The follow on wave to the initial reaction to Steve Jobs departure has begun, and it’s interesting. It’s all about understanding the “Steve Jobs Formula”. I confess I do enjoy reading these articles as do I enjoy reading about the “Warren Buffet Formula.” There are entire books about the latter. The one thing that is strangely missing is cracking open the Forbes list of the 400 Richest Americans and finding a passage for some new billionaire that says, “Well, I just followed the Warren Buffet Formula and it was easy.” Perhaps that’s Nature’s way of telling us that these brilliant leaders can’t be deconstructed and reduced to some “formula”. Nevertheless, we’re driven to understand what they did and why. In this article, I want to critique or amplify on some of what the pundits are saying about the Jobs “Formula”.
The Folly of Assuming Commoditization is the Only Game in Town
Those who worship at the altar of commoditization see it as inevitable for any market. Someone will introduce an innovation and the commoditization race begins. Whoever manages to make the innovation “good enough but much cheaper”, wins. They will own the Lion’s Share of the market and the profits. There is little question that commoditization happens, perhaps inevitably, to some markets just as described. But to assume it is inevitable for every market, and that building better mousetraps is misguided, is a mistake. Clearly Apple has shown the way in a number of markets for a case where the best product really can win. Importantly, it may not win in terms of numbers or market share, but it can win in terms of share of profits. Many have taken to commenting that Apple doesn’t really care about market share, it cares about products.
Apple didn’t invent this notion that commoditization need not be inevitable, by the way. Mark Segal has a good write-up on this where he views commoditization as the conventional wisdom and Apple as the innovator, but it isn’t. I’ve been hearing about it since Business School. Michael Porter says there are three stable competitive strategies: build the best, be the low cost provider, or be the niche player. The Commoditists assume that being the low cost provider is the only position that counts. Long before Porter, Henry Ford was a commoditizer. He was sending his people to junkyards everywhere to examine which parts of junked Ford automobiles were still usable. Anything usable was obviously overbuilt and could be cheapened to give Ford a cost advantage. Apparently Mercedes Benz didn’t get the memo on how to operate that way, and today they seem much stronger than Ford for it.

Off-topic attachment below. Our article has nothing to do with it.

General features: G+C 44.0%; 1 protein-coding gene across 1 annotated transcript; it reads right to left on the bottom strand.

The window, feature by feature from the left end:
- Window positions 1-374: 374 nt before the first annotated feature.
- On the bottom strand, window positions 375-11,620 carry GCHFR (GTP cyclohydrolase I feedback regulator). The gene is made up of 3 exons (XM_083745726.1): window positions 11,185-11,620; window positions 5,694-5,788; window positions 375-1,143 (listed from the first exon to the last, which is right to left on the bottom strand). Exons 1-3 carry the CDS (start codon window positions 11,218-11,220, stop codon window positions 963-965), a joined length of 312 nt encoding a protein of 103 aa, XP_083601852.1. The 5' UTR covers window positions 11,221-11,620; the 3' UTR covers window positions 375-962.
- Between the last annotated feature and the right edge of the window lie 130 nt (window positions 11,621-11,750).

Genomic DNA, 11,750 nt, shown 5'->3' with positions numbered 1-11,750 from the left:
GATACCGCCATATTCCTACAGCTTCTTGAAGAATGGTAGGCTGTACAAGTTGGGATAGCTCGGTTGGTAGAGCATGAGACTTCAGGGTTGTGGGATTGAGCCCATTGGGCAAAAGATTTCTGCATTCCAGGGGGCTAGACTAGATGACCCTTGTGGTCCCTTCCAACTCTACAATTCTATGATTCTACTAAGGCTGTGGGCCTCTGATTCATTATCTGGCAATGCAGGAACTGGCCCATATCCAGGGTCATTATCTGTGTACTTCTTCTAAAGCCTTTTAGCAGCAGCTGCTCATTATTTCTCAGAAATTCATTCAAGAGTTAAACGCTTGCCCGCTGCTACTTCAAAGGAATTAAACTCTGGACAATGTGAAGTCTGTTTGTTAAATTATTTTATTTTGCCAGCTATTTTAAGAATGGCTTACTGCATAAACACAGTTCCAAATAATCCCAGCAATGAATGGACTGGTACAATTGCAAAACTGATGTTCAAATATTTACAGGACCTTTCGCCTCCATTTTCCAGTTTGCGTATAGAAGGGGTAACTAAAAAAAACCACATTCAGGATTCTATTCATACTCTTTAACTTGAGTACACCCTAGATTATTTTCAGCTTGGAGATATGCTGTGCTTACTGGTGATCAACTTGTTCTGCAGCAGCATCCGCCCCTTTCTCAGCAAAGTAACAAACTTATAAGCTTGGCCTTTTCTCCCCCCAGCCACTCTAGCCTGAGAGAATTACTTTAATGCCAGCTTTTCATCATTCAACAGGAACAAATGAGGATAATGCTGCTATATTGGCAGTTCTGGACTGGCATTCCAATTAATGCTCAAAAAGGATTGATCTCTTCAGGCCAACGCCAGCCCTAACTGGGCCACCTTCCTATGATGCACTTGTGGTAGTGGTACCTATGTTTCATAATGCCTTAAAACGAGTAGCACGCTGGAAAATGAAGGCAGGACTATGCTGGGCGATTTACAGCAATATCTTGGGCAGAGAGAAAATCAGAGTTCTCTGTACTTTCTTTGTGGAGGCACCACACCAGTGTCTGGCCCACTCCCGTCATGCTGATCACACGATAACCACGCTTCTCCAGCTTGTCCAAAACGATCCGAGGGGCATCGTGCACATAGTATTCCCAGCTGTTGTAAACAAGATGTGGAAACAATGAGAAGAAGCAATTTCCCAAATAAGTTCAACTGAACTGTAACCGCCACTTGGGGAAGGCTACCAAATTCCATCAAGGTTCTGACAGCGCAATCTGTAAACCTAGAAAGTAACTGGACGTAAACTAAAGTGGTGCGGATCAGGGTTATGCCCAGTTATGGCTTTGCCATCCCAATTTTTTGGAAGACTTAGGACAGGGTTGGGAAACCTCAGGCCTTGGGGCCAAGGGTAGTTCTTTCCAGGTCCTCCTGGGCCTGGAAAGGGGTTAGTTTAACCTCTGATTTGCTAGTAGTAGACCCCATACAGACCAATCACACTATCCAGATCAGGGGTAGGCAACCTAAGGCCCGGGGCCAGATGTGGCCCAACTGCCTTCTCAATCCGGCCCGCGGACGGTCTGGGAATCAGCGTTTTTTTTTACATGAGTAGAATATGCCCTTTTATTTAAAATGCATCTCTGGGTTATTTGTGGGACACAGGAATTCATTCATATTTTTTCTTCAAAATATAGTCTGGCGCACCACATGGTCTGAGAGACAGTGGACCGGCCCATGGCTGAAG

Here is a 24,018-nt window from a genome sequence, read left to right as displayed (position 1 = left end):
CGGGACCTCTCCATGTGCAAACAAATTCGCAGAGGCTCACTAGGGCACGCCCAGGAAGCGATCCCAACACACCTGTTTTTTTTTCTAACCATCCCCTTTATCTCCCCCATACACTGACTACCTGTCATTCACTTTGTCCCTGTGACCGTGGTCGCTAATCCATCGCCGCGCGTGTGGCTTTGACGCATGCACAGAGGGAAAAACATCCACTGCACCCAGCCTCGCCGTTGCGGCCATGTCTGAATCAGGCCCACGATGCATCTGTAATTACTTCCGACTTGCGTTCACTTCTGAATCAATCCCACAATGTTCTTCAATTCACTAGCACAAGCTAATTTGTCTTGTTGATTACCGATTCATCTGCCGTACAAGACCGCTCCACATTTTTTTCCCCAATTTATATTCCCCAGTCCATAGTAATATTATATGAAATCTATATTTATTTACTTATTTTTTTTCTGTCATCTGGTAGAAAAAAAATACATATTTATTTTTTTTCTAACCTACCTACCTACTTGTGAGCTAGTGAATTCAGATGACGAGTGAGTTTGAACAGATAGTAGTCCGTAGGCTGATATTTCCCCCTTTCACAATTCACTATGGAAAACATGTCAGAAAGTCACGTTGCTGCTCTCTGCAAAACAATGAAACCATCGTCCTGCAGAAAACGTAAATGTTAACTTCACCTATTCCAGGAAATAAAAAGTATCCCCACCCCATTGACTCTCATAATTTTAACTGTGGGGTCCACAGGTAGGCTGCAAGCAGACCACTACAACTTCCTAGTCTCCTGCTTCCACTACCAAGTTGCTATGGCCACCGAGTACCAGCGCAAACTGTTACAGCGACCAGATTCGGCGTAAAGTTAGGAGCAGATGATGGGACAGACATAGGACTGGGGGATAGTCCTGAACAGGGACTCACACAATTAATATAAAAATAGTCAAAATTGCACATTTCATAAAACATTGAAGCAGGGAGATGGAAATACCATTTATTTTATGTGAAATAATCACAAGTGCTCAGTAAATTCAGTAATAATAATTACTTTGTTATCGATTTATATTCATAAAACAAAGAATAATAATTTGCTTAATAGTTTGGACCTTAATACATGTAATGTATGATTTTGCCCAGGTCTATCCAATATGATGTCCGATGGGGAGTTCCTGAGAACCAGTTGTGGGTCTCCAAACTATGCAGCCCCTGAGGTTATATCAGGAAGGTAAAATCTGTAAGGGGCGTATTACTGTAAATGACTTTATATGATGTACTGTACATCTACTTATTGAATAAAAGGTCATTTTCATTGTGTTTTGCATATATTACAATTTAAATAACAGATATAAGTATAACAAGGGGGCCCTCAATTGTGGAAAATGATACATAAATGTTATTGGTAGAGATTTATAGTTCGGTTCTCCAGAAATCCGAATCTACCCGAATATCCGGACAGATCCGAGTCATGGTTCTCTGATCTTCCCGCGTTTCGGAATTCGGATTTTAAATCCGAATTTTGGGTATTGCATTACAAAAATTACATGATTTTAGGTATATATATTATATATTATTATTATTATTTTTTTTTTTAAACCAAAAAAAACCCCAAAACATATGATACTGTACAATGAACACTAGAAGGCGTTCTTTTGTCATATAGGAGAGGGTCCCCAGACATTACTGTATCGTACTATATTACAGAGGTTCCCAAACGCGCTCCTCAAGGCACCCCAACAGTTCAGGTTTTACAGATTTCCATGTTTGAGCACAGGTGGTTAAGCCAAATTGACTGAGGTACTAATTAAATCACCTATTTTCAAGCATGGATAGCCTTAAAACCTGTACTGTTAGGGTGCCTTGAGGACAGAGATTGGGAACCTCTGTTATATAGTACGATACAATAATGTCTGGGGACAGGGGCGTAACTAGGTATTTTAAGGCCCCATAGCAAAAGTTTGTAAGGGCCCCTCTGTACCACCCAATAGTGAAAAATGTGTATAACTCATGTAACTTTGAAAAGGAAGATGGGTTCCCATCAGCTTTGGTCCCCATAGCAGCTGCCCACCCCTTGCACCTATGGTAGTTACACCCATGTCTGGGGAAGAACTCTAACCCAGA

More recently we have strategies involving Blue Oceans and such the further refute the commoditization destiny. When I look at the life of a Commoditizer, I can’t think of anything less interesting than spending your every hour not caring about what is good, but rather driving out every extra fraction of a cent of cost. For most markets (not sure about paper clips and the like, they may be pure commodities, but don’t forget how Starbucks turned the ubiquitous cup of coffee into a product worthy of Apple), there will always be an opportunity for the very best. It’s a question of whether you can build the best, convince people it is the best, and perhaps most importantly, imbue a sense of style and connect with lives in a way that makes enough people insist on having the best.
If you’re capable of all that, let the Commoditizers do their thing, and you go do your thing.
Confusing “Minimum” With “MinimumViable” Where Steve Jobs and Entrepreneurs are Concerned
Sean Ammirati in RWWeb writes that there are four parts of the Jobs formula that Entrepreneurs must avoid:
1. Avoid being secretive
2. Avoid a perfect release 1.0–release early and release often
3. Avoid starting a community–swarm an existing community
4. Avoid being closed–create an API Day 1
This analysis is motivated by a lot of the current writing and thinking about how startups should operate, but it belies a misunderstanding of what “Minimum Viable” means and what Jobs uses as his strategy. It is a mistake to think if we simply release early and often enough, we will succeed. It’s very popular for entrepreneurs to assume an air of (often false) humility, tug their forelocks, aw shucks about how little the know and how smart the wisdom of crowds, and leave it up to the almighty customer to tell them what to do. They learned this behavior, no doubt, from Wall Street, but they lack the portfolio effect to help them actually succeed with it, although they do sometimes have the other benefit Wall Street enjoys–the use of Other People’s Money to test out these ideas.